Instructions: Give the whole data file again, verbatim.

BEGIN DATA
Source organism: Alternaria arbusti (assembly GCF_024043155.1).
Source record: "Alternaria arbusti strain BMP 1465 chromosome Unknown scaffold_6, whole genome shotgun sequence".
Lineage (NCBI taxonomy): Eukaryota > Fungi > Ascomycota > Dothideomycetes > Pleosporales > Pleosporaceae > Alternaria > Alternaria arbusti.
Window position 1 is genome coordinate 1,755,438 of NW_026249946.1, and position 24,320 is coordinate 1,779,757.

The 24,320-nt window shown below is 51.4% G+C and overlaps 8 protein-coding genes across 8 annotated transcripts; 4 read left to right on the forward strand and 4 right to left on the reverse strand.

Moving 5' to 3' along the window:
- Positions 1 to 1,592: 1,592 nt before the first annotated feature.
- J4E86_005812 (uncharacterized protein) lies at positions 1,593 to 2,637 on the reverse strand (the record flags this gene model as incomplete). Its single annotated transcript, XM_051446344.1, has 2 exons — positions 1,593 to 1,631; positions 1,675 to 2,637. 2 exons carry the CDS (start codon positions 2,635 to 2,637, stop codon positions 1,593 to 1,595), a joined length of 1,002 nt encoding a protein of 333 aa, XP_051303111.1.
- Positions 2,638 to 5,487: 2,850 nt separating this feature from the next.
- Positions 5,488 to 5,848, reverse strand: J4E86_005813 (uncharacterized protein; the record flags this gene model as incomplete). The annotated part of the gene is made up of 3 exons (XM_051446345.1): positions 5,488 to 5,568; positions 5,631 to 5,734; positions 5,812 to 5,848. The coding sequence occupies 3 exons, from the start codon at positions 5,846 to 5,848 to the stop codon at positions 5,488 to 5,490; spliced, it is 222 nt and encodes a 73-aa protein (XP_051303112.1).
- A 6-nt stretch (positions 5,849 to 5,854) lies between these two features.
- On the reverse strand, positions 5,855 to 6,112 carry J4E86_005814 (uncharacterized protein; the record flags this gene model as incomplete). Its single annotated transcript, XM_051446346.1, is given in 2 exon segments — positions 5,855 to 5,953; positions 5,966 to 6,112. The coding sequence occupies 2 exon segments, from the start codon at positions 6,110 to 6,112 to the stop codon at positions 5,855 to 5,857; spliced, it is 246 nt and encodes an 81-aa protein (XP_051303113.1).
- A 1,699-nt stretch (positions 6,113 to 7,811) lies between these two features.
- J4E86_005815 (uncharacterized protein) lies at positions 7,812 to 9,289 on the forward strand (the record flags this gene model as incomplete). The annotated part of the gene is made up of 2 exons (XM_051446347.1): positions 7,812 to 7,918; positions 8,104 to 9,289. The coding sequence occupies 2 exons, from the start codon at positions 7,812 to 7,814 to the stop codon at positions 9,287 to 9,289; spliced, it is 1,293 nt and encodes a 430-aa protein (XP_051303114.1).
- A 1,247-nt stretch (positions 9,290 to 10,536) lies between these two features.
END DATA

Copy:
Source organism: Alternaria arbusti (assembly GCF_024043155.1).
Source record: "Alternaria arbusti strain BMP 1465 chromosome Unknown scaffold_6, whole genome shotgun sequence".
Lineage (NCBI taxonomy): Eukaryota > Fungi > Ascomycota > Dothideomycetes > Pleosporales > Pleosporaceae > Alternaria > Alternaria arbusti.
Window position 1 is genome coordinate 1,755,438 of NW_026249946.1, and position 24,320 is coordinate 1,779,757.

The 24,320-nt window shown below is 51.4% G+C and overlaps 8 protein-coding genes across 8 annotated transcripts; 4 read left to right on the forward strand and 4 right to left on the reverse strand.

Moving 5' to 3' along the window:
- Positions 1 to 1,592: 1,592 nt before the first annotated feature.
- J4E86_005812 (uncharacterized protein) lies at positions 1,593 to 2,637 on the reverse strand (the record flags this gene model as incomplete). Its single annotated transcript, XM_051446344.1, has 2 exons — positions 1,593 to 1,631; positions 1,675 to 2,637. 2 exons carry the CDS (start codon positions 2,635 to 2,637, stop codon positions 1,593 to 1,595), a joined length of 1,002 nt encoding a protein of 333 aa, XP_051303111.1.
- Positions 2,638 to 5,487: 2,850 nt separating this feature from the next.
- Positions 5,488 to 5,848, reverse strand: J4E86_005813 (uncharacterized protein; the record flags this gene model as incomplete). The annotated part of the gene is made up of 3 exons (XM_051446345.1): positions 5,488 to 5,568; positions 5,631 to 5,734; positions 5,812 to 5,848. The coding sequence occupies 3 exons, from the start codon at positions 5,846 to 5,848 to the stop codon at positions 5,488 to 5,490; spliced, it is 222 nt and encodes a 73-aa protein (XP_051303112.1).
- A 6-nt stretch (positions 5,849 to 5,854) lies between these two features.
- On the reverse strand, positions 5,855 to 6,112 carry J4E86_005814 (uncharacterized protein; the record flags this gene model as incomplete). Its single annotated transcript, XM_051446346.1, is given in 2 exon segments — positions 5,855 to 5,953; positions 5,966 to 6,112. The coding sequence occupies 2 exon segments, from the start codon at positions 6,110 to 6,112 to the stop codon at positions 5,855 to 5,857; spliced, it is 246 nt and encodes an 81-aa protein (XP_051303113.1).
- A 1,699-nt stretch (positions 6,113 to 7,811) lies between these two features.
- J4E86_005815 (uncharacterized protein) lies at positions 7,812 to 9,289 on the forward strand (the record flags this gene model as incomplete). The annotated part of the gene is made up of 2 exons (XM_051446347.1): positions 7,812 to 7,918; positions 8,104 to 9,289. The coding sequence occupies 2 exons, from the start codon at positions 7,812 to 7,814 to the stop codon at positions 9,287 to 9,289; spliced, it is 1,293 nt and encodes a 430-aa protein (XP_051303114.1).
- A 1,247-nt stretch (positions 9,290 to 10,536) lies between these two features.